Table 1. Annual Per Capita Consumption (kg.) of Selected Foods by Region and Child Z scores
Product: Kayes Koulikoro Sikasso Segou Mopti Timbuktu Gao/Kidal Bamako

  Cereals (Total) 190.1 233.4 221.3 197.3 227.0 198.8 155.8 137.8
  Millet 22.7 99.2 82.7 114.3 147.9 69.2 42.4 22.4
  Sorghum 107.7 92.7 50.7 27.3 24.9 46.2 15.4 42.1
  Rice 21.2 19.7 12.0 34.4 47.6 69.9 68.8 59.7
  Maize 34.7 20.2 73.7 17.3 5.6 7.1 21.6 7.8
Legumes 22.0 10.0 4.8 13.1 3.8 0.7 0.6 9.0
Meat, Poultry & Fish 15.9 11.9 6.8 15.2 13.1 20.1 29.6 19.0
Fruits & Vegetables 31.0 26.1 20.0 20.0 14.2 15.6 8.5 37.1
Milk & Eggs 8.9 7.5 4.8 6.3 6.6 20.2 16.6 3.6

Food Share of Budget 64% 51% 54% 55% 66% 77% 76% 54%

WHZ (mean, DHS II) -0.97 -1.09 -1.15 -1.05 -1.27 -1.44 -0.97 -1.14
HAZ (mean, DHS II) -1.36 -1.30 -1.40 -1.30 -0.97 -1.22 -1.24 -0.65
Source: Enquete Budget-Consommation, 1988-89, Demographic and Health Survey, 1995-96.

A study of Kenya found no significant relationship between higher income and lower morbidity (rates of disease). Although sugarcane production in southwestern Kenya raised income for sugarcane farmers, these effects do not trickle down to improve the health of children. Similar results are found in a study of sugarcane production in the Philippines. Incomes rise for households participating in sugarcane production, but these changes in income do not result in better nutritional outcomes for children. Higher incomes do allow households to purchase more expensive calories, like meats, but children don't usually consume these foods.

Intra-Household Resource Allocation: Studies of the intra-household distribution of food and other resources often show that age and gender affect how these resources are distributed among family. Customs surrounding the process of weaning also foster malnutrition. In a study of Mali by Dettwyler (1991), the cultural norm assumes that children know how hungry they are; consequently, food is not forced upon them.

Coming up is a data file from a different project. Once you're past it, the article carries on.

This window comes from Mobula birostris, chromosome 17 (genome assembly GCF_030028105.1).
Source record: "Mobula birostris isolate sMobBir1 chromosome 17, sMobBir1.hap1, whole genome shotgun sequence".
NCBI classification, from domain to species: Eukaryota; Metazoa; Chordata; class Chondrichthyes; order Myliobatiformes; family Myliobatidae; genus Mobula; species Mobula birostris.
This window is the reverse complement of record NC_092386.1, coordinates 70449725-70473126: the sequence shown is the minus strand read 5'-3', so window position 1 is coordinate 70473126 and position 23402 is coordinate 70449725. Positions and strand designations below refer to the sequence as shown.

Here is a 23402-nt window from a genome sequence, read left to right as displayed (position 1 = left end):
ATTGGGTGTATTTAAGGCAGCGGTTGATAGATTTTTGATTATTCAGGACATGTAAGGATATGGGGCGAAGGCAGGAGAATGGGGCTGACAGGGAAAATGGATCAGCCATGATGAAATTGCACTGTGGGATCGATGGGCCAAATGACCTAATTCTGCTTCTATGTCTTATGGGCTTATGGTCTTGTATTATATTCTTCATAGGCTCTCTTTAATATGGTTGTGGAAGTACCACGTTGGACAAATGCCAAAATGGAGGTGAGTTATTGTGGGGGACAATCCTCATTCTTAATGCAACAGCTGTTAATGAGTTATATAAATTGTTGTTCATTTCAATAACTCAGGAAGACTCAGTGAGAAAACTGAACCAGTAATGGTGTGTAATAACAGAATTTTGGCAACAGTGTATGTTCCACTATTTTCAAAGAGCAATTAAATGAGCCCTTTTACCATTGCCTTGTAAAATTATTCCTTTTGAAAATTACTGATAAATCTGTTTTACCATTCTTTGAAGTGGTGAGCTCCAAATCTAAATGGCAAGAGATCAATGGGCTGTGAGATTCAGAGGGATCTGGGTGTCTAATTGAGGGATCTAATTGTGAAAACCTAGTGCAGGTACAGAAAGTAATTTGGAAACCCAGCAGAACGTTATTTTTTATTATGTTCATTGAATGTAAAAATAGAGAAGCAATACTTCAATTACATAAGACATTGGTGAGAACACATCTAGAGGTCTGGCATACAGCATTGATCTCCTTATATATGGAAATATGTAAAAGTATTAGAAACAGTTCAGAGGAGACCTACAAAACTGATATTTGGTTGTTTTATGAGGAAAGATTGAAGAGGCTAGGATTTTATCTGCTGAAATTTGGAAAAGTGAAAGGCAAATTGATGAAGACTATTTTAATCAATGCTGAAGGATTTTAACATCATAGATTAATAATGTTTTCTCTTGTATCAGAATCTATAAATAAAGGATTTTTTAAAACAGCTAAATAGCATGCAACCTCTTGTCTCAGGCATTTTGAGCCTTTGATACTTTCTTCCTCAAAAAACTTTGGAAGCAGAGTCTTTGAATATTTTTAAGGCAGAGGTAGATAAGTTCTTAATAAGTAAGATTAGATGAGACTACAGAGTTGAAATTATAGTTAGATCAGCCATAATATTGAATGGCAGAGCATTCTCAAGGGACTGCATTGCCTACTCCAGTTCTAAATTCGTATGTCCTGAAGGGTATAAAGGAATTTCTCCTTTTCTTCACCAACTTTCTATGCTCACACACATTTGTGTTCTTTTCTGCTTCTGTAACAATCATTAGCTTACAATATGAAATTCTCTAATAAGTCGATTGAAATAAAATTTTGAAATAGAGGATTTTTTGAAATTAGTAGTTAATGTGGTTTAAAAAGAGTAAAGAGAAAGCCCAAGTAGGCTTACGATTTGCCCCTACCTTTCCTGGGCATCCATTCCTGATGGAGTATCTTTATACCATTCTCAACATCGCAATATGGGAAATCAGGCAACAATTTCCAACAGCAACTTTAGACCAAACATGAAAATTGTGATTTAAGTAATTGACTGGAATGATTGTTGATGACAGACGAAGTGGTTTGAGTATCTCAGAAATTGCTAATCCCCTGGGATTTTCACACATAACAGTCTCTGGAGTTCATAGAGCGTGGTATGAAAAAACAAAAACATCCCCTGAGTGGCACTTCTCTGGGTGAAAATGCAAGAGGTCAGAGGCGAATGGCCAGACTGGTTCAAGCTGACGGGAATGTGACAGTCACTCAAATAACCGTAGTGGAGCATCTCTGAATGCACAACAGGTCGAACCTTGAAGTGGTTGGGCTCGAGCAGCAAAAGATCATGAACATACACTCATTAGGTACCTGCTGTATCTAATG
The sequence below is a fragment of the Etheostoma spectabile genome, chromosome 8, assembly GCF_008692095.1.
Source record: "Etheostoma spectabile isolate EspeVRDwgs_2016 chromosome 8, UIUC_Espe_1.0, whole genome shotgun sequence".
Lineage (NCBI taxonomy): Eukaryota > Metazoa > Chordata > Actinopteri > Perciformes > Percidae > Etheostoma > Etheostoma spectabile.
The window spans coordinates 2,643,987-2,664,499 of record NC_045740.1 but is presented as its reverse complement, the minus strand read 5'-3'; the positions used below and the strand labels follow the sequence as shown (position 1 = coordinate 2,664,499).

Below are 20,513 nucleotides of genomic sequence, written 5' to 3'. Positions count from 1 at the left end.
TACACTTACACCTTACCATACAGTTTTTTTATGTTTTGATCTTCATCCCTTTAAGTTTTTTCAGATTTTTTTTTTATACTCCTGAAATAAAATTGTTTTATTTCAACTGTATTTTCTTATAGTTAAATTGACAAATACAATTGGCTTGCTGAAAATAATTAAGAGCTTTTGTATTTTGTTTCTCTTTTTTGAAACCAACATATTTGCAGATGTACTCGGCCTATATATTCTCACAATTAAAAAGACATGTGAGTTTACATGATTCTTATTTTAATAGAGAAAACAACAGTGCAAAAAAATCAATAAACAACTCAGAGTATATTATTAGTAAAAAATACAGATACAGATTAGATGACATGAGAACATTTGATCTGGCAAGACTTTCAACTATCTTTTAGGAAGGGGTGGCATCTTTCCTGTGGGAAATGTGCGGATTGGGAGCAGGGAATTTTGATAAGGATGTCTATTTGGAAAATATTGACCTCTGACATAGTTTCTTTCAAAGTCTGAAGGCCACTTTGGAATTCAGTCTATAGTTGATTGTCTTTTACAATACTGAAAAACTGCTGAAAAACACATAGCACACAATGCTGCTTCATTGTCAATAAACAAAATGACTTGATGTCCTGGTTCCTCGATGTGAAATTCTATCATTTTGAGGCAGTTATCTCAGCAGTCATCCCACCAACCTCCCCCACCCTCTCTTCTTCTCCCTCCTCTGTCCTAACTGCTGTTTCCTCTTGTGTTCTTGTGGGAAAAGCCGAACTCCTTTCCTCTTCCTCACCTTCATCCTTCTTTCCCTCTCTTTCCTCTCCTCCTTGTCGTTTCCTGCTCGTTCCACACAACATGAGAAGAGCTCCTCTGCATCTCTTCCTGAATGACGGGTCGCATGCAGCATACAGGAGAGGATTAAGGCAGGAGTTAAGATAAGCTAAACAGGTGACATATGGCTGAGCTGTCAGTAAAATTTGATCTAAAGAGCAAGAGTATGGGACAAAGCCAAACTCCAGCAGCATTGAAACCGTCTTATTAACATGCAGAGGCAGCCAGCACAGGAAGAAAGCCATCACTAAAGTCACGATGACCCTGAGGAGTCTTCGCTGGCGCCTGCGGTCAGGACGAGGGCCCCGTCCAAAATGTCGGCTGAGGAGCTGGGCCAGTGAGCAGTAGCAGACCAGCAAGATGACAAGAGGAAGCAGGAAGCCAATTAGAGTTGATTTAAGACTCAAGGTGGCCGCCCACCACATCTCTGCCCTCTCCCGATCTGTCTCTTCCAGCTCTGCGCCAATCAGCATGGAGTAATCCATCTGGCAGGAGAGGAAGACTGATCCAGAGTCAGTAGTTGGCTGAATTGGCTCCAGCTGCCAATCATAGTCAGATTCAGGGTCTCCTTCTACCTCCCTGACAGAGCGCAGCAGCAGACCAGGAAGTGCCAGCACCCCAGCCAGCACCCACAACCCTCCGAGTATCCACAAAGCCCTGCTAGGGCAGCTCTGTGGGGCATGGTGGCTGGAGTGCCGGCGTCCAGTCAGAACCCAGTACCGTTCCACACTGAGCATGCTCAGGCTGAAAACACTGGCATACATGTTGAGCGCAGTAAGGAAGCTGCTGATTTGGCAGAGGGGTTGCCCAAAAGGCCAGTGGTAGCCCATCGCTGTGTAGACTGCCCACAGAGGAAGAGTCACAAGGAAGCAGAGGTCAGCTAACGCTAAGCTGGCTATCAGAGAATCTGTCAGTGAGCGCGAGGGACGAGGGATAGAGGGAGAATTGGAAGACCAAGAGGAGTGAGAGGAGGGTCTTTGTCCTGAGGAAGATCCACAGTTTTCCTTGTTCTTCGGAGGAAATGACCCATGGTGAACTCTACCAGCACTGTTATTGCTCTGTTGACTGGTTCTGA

Potato production in Rwanda shows two effects of agricultural commercialization on calorie consumption. First, there is a small negative affect of commercialization on consumption, which the researchers suggest is due to increasing men's control over income. Second, there is a larger, positive effect of income on consumption outweighing the decrease resulting from changing control over resources. The study concludes that child health and nutrition are largely related to health and sanitary conditions. Potato production did lead to higher incomes and, for food deficit households, this resulted in an increase in calorie consumption. The increase in calorie consumption did have a positive, albeit small, affect on child WHZ and HAZ scores (von Braun and Kennedy 1994).

Sahn (1990), studying child nutrition in Côte d'Ivoire, examines the effects of land holdings and various socio-economic factors on Z scores. The study finds no statistical relationship between HAZ and the amount of land per capita or the amount of land devoted to cash crop production. However, there is a negative and statistically significant relationship between land per capita and WHZ, the short-run measure of nutrition.

The study suggests two possibilities for this result. First, that more land per capita requires greater participation from women, which may reduce the amount of time spent caring for children. Second, after controlling for income, households with more land per capita may receive a larger share of their income from agriculture. The larger percentage of income from agriculture may expose these households to more risk and greater variation in income.